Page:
Towards Building High Performance, Reliable, and Secure Underwater Sensor Networks

Date of Completion

January 2010


Computer Science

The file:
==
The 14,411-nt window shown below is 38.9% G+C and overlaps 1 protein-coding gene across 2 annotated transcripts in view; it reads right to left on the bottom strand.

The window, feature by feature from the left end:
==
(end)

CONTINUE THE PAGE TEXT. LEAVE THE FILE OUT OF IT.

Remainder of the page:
Wireless sensor networks have been widely used in various applications. Recently, deploying wireless sensor nodes in aquatic environments, such as lakes and oceans, has received increasing interests from researchers. It has become an emerging network technology, called Underwater Wireless Sensor Networks (UWSNs), to facilitate the exploration of aquatic environments. We identified three fundamental issues for building high performance, reliable, and secure UWSNs: 1) Wireless communication devices with high data rate; 2) Reliable and efficient routing protocols for packet delivery; 3) Security services on underwater sensor nodes. In this thesis, we proposed possible solutions to address these issues. Firstly, we designed and implemented OFDM acoustic modems based on DSP development boards. Our SISO- and MIMO-OFDM acoustic modem implementations achieve the data rates of 3.3 kbps and 6.6 kbps, respectively. The floating-point implementations of the SISO- and MIMO-OFDM acoustic modems can decode one OFDM block with duration of 210 ms in 38.06 ms and 76.65 ms, respectively. Hence, the real-time processing is achieved with impressive margins. Secondly, we proposed a novel routing protocol, depth-based routing (DBR), for UWSNs. DBR can handle highly dynamic network topologies and requires only depth information of sensor nodes for packet delivery. Our simulation results show that DBR achieves reliable packet delivery (at least 95% delivery ratio) for dense networks with good energy efficiency. With the recovery algorithm, the adaptive DBR protocol significantly improves the packet delivery ratio in sparse networks to about 90% with reasonable energy consumption. Finally, we investigated the efficient implementations and optimizations of widely used cryptographic algorithms, AES, SHA-256, and Elliptic Curve Cryptography (ECC), on DSP and low-end 8-bit micro-controllers. The efficient implementations of these cryptographic primitives provide the essential building blocks for realizing security services for underwater wireless sensor networks. ^